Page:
Denmark was not just us larking about Viking settlements or eating six types of pork for lunch (true fact!). Denmark was also about knitting.
I had a photo shoot! I am about to release a new pattern – Elsinore – and we had the photo shoot in the middle of the Kastellet fortifications in northern Copenhagen.
It was an incredible cold day, so whenever there was a break in the shoot, I rushed forth to wrap a warm cardigan around the brave model. The photos turned out amazing. Stay tuned!
I also met up with Signest, aka Signe Simonsen who has been published in Knitty, Twist Collective and Petite Purls among other places. She is one of my favourite designers for innovative, colourful and bold childrenswear (check out the Nova dress and the Viola hat!) but Signe has several, several strings to her bow as you are sure to find out in months to come. I was lucky enough to get a sneak peek at a design she is currently working on for Danish yarn company Filcolana.
And Signe’s also the genius behind my current favourite attire, the I YARN CPH tee. Sorry about the photo – it is not the most flattering one of me but it is the only one I have of me wearing the tee.
Yes, I rather liked Peter Greenaway’s The Pillow Book. Why do you ask?
Oh, and there was yarn. Nothing really, really fascinating because I only had a few hours to spare so I could not explore new yarns, but I did buy a vast amount of yarn: mainly laceweight – which shocks no one – and mainly of the North Atlantic variety – which should shock absolutely no one either.
My usual Snældan yarn pusher had shut down since my last visit to Copenhagen, so I ‘settled’ for some more Navia Uno from Jorun Garn in Frederiksberg. They have similar fiber content (though the Navia introduces some merino into the blend) but the construction is slightly different. The Snældan is a slightly overspun single ply whereas Navia Uno is plied with a tightly spun ‘thread’ around a soft wool core. Navia Uno works up slightly softer than Snældan but has a smidgen less stitch definition. In other words, I should not be writing about ‘settling’ for anything as the two yarns are so similar and so beautiful. I am just concerned about minutiae.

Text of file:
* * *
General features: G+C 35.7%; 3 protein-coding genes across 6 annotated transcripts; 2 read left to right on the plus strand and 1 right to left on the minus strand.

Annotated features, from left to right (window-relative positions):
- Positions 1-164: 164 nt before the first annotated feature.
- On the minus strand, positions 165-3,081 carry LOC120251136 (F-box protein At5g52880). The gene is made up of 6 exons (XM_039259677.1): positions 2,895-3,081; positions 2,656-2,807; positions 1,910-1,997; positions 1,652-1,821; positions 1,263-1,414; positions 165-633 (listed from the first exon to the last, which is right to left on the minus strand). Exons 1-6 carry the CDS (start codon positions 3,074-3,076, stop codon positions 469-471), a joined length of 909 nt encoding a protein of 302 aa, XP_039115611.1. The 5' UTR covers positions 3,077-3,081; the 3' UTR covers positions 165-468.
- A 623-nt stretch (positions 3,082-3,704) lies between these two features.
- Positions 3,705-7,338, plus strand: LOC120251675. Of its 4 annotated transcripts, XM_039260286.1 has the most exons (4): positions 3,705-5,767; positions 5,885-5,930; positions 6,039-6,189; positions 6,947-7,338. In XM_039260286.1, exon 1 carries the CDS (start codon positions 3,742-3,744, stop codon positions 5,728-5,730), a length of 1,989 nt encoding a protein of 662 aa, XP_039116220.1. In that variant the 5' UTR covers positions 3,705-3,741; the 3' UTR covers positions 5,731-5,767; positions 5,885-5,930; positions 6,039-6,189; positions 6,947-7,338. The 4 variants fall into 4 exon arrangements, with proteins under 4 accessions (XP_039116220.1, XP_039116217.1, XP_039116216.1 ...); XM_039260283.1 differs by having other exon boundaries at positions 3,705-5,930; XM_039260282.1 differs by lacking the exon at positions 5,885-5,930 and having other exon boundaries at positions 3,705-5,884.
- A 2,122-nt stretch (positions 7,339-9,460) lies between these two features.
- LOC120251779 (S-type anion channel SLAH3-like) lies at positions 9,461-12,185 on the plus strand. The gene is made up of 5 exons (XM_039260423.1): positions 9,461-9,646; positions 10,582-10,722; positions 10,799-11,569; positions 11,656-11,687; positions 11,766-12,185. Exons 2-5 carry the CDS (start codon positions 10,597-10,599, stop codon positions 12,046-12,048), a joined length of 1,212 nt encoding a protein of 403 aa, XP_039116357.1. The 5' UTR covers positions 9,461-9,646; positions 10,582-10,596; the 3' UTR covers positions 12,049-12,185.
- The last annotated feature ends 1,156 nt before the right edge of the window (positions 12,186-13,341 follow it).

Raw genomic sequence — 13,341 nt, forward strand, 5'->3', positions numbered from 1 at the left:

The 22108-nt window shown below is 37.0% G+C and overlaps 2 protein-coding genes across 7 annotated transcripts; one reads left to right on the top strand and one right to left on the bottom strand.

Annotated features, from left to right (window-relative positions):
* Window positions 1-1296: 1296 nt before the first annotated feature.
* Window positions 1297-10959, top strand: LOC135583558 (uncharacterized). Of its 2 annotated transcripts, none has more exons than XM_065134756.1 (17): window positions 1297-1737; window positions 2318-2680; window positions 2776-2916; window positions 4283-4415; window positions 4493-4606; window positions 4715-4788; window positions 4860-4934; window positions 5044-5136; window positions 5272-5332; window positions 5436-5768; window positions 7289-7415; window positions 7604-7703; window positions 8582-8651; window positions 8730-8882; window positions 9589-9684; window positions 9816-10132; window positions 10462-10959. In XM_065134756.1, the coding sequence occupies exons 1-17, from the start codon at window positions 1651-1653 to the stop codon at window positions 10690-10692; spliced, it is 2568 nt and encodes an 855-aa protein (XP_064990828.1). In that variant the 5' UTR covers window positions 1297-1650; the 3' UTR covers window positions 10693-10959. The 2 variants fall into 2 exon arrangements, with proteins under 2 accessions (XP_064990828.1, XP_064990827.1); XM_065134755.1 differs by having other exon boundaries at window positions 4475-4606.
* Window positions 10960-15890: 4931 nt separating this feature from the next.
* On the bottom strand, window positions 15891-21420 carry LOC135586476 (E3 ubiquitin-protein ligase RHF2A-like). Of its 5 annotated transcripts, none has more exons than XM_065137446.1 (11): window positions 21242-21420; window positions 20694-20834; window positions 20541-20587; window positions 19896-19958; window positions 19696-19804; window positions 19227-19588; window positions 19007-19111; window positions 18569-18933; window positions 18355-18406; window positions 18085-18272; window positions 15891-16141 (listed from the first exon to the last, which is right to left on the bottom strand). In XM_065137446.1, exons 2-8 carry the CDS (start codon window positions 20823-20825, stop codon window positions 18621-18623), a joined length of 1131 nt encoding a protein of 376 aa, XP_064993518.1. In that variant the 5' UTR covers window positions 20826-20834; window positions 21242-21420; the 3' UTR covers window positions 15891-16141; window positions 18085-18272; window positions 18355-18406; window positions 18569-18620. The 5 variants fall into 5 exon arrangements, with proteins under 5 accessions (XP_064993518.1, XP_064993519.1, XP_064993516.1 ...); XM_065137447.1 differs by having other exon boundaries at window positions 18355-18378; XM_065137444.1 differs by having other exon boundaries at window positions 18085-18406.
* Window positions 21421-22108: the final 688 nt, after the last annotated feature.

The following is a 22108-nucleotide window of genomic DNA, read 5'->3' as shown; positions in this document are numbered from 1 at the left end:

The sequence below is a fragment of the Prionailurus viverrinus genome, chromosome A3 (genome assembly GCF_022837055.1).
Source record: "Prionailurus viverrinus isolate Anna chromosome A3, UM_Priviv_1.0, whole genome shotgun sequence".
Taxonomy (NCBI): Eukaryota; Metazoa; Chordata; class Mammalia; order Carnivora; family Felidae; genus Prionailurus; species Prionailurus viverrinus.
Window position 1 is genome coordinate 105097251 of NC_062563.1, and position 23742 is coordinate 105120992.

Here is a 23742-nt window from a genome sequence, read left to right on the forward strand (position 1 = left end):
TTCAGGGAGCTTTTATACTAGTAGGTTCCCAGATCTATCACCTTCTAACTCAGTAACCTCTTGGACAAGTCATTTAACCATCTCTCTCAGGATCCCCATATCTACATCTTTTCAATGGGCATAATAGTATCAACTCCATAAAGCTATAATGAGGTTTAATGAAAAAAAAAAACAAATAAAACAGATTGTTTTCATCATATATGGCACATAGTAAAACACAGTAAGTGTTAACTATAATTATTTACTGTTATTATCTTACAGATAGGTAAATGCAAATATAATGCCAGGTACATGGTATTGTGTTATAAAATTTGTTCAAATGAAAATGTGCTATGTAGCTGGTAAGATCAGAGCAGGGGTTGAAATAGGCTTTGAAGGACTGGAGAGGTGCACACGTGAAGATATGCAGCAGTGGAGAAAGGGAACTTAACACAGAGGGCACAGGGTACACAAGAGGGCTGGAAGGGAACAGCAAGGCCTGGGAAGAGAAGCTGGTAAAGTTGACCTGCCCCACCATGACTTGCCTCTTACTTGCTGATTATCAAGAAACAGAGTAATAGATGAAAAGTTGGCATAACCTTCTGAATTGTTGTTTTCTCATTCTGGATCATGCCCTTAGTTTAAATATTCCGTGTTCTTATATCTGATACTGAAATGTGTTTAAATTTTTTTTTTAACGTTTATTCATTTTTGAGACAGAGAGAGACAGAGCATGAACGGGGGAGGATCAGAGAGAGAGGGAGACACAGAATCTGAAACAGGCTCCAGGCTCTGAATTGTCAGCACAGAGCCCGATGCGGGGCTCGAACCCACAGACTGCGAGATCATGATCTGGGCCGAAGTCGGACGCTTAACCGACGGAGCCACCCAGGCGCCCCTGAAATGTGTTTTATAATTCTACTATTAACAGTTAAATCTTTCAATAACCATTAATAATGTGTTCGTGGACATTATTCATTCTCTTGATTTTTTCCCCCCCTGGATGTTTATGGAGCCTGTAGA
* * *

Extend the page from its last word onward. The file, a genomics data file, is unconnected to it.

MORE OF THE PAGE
And then I visited a charity shop where I uncovered a pile of Alt om Håndarbejde (eng: All About Crafts) magazines from the 1970s.
Alt om was really instrumental in kickstarting my lifelong love of all things crafty and I remember trying out loads of their easy kids’ projects when I was a kid. I even think the first garment I ever made for myself (a pair of shorts!) was from an Alt om pattern.
Some of the projects are just outlandish seen with today’s eyes but others transcend their time period with aplomb. I only took some of the magazines with me (the rest are staying with my mum until further notice) but I picked a few with fantastic sewing patterns for dresses and skirts. I don’t think I shall ever outgrow my 1970s dress sense..
There are also quite a few big knitting projects that I can admire knowing I will never ever knit them. Just look at that coat. It is absolutely stunning. I have instructed my grandmother to snap up any old Alt Om that she might come across as the tutorials are worth their weight in gold.
I tried finding Alt Om‘s modern incarnation – the rather splendid Symagasinet which is all about sewing – but the local shops let me down. Earlier this year I also contacted the publisher about a possible subscription but the shipping costs were ridiculous, so I dropped that idea. Oh, Scandinavia, why do you taunt me so?
Anyway. To come: a brand-new pattern release, news about other patterns, some FOs and so forth. My life’s really busy right now!